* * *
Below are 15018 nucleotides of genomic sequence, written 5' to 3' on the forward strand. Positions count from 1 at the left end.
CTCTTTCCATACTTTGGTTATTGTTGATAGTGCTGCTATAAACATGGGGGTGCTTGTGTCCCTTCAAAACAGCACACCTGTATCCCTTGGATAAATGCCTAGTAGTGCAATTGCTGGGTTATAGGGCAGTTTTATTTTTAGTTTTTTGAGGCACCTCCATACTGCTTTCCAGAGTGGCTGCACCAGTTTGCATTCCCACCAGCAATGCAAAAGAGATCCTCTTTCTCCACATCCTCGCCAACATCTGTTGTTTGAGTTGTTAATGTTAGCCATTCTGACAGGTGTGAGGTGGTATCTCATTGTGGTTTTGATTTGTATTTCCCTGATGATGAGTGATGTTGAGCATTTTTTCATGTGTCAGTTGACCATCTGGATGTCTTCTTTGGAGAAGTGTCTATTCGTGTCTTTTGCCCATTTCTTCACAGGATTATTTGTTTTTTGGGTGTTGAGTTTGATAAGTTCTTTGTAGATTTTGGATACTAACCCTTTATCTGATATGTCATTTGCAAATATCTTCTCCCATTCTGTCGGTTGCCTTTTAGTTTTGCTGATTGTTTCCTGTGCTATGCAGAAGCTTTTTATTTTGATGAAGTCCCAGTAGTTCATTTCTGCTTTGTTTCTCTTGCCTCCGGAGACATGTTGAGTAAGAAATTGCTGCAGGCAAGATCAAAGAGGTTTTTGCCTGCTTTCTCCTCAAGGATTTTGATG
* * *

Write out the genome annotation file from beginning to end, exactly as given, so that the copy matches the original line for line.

Below are 15018 nucleotides of genomic sequence, written 5' to 3' on the forward strand. Positions count from 1 at the left end.
CTCTTTCCATACTTTGGTTATTGTTGATAGTGCTGCTATAAACATGGGGGTGCTTGTGTCCCTTCAAAACAGCACACCTGTATCCCTTGGATAAATGCCTAGTAGTGCAATTGCTGGGTTATAGGGCAGTTTTATTTTTAGTTTTTTGAGGCACCTCCATACTGCTTTCCAGAGTGGCTGCACCAGTTTGCATTCCCACCAGCAATGCAAAAGAGATCCTCTTTCTCCACATCCTCGCCAACATCTGTTGTTTGAGTTGTTAATGTTAGCCATTCTGACAGGTGTGAGGTGGTATCTCATTGTGGTTTTGATTTGTATTTCCCTGATGATGAGTGATGTTGAGCATTTTTTCATGTGTCAGTTGACCATCTGGATGTCTTCTTTGGAGAAGTGTCTATTCGTGTCTTTTGCCCATTTCTTCACAGGATTATTTGTTTTTTGGGTGTTGAGTTTGATAAGTTCTTTGTAGATTTTGGATACTAACCCTTTATCTGATATGTCATTTGCAAATATCTTCTCCCATTCTGTCGGTTGCCTTTTAGTTTTGCTGATTGTTTCCTGTGCTATGCAGAAGCTTTTTATTTTGATGAAGTCCCAGTAGTTCATTTCTGCTTTGTTTCTCTTGCCTCCGGAGACATGTTGAGTAAGAAATTGCTGCAGGCAAGATCAAAGAGGTTTTTGCCTGCTTTCTCCTCAAGGATTTTGATG